NCPCA report in regular text and American F amily Advocacy Cen ter (AFAC) com ments in italics

http://216.109.125.130/search/cache?p=p ... 1&.intl=us

In 1997, 1,054 ,000 children were confirmed by CPS as victims of child maltreatment.

Confirmed cases include the following:
1) parents who were
acquitted in criminal trials but whose names still appear on state child abuse registries, etc.
2) Parents who are threatened, intimidated, coerced into accepting a false plea bargain or falsely
admitting guilt as a condition of seeing their children again.
AFAC estimates that over 80% of these plea bargains are coerced in this manner.
3) false convictions in criminal or family courts -
60 - 90% of these convictions are overturned on appea l.

Marina
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Postby Marina » Thu Jul 06, 2006 6:43 am

The Tyrannical Character of the ‘Child Protective Service’

By Steven Krason, Ph.D., Esq.



http://216.109.125.130/search/cache?p=p ... 1&.intl=us

It will be interesting to see if the prosecutor’s next step confirms another point of Roberts and Stratton: that plea bargaining thwarts justice. Few cases go to trial anymore. Many are plea-bargained to conclusion. Will the prosecutor’s office try to arrange a plea bargain on the remaining misdemeanor count to get this innocent woman to admit to something to justify the heavy-handed actions of law enforcement?

Marina
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Postby Marina » Thu Jul 06, 2006 6:47 am

Hold the DA Candidates Accountable
By Randy Burton
Originally published in the Justice for Children Newsletter, March 2000


http://216.109.125.130/search/cache?p=p ... 1&.intl=us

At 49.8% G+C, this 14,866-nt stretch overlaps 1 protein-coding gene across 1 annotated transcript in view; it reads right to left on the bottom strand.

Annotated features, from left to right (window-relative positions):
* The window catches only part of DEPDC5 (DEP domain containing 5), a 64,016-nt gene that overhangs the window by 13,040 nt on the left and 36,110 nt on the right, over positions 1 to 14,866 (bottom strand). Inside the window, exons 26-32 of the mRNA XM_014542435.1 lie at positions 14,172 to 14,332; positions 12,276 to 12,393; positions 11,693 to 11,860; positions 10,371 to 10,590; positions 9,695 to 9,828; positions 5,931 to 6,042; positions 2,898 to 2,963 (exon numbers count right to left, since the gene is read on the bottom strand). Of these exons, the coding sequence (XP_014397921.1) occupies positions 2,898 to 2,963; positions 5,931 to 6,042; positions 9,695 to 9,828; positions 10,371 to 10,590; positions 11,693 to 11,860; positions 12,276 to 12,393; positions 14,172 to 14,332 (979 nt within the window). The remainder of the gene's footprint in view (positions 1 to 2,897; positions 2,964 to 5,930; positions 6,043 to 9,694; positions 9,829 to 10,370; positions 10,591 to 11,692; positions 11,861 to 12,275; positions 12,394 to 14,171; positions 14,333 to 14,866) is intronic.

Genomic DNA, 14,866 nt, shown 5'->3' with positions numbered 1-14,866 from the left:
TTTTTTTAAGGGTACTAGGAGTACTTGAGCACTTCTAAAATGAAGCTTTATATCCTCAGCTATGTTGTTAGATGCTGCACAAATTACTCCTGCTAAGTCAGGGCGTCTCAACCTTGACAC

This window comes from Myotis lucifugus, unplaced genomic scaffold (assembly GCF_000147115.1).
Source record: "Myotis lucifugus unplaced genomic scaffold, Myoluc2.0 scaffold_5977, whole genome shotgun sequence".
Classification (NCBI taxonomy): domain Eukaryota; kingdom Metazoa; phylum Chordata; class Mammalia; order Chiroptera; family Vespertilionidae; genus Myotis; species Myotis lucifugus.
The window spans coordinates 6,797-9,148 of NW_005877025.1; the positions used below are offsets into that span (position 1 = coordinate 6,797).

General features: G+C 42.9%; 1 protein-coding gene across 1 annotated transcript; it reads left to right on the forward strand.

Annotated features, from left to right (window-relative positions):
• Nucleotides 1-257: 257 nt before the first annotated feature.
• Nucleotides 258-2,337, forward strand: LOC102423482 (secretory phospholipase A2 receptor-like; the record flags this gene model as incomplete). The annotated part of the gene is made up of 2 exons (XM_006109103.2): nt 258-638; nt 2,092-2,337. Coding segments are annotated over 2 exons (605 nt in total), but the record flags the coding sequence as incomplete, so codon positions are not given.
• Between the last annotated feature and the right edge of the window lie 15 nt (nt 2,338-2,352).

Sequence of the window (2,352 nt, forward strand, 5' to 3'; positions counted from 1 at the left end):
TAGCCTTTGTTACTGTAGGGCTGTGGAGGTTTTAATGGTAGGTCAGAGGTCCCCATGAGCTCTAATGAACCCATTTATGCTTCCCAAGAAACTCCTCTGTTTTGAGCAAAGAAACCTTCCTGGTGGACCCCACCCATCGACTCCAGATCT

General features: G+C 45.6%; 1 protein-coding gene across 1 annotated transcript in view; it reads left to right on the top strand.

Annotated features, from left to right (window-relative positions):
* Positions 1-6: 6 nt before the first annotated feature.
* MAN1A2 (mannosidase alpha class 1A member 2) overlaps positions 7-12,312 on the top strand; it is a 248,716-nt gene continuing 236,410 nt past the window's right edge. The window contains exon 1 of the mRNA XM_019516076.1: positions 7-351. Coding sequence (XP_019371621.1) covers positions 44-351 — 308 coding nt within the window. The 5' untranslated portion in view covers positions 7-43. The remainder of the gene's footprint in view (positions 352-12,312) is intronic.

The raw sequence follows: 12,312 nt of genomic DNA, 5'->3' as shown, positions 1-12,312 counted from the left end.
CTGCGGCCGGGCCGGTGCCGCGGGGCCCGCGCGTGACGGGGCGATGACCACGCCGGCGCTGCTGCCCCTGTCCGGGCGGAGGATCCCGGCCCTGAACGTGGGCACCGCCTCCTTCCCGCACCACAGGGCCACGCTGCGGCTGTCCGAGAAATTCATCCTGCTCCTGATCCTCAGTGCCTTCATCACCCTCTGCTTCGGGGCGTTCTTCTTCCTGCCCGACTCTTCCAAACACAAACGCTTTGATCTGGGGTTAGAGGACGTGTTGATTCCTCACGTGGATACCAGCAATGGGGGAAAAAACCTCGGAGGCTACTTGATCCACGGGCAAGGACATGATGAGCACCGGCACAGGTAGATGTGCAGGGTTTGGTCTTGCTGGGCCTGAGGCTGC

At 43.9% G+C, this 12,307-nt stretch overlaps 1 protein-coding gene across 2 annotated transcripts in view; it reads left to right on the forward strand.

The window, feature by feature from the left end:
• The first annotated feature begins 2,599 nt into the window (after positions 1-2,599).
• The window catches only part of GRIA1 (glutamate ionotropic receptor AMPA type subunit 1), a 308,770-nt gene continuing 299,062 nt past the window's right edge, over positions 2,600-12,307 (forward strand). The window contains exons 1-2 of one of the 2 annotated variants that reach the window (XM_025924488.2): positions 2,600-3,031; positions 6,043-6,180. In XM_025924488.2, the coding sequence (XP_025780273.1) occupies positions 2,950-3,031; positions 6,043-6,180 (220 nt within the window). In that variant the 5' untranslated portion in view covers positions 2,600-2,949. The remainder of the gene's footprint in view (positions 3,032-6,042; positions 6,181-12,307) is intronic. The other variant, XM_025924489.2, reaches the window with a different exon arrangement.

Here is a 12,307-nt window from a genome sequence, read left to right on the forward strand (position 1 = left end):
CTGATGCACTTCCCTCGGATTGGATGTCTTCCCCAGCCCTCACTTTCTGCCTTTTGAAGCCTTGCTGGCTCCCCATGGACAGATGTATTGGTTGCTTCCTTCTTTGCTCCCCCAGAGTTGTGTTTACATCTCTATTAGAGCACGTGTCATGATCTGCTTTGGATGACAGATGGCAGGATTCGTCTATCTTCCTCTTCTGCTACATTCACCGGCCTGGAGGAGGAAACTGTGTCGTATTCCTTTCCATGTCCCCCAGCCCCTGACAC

The district attorney's office is the only agency in our county with the authority to decide whether to file charges in a criminal case involving the abuse of a child. The DA alone decides which cases should be presented to the grand jury, what recommendation should be made to the grand jury as to whether an indictment should be returned, whether to plea-bargain the case and what punishment to offer the criminal defendant for his or her crime, whether to go to trial and on which of the available charges or whether to dismiss the case. This incredible array of charges and authority is what is known as the "prosecutor's discretion."

Marina
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Postby Marina » Thu Jul 06, 2006 6:50 am

Plea Bargain -- No Dismissal of Petition

Syl. Pt. 2, In the Matter of Taylor B., 201 W. Va. 60, 491 S.E.2d 607 (1997); Syl. Pt. 4, State ex rel. Lowe v. Knight, 209 W. Va. 134, 544 S.E.2d 61 (2000)

http://www.wvdhhr.org/oss/Abuse%20and%2 ... w.html#d4c

A civil child abuse and neglect petition instituted by the DHHR pursuant to W. Va. Code § 49-6-1, et seq., is not subject to dismissal pursuant to the terms of a plea bargain between a county prosecutor and a criminal defendant in a related child abuse prosecution.

Marina
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Postby Marina » Thu Jul 06, 2006 6:54 am

SENATE JUDICIARY COMMITTEE
Senator Joseph L. Dunn, Chair
2005-2006 Regular Session


SB 544 S
Senator Battin B
As Amended January 4, 2006
Hearing Date: January 17, 2006
Family Code 5
BCP:cjt 4
4

SUBJECT

Sex Offenders: Custody and Visitation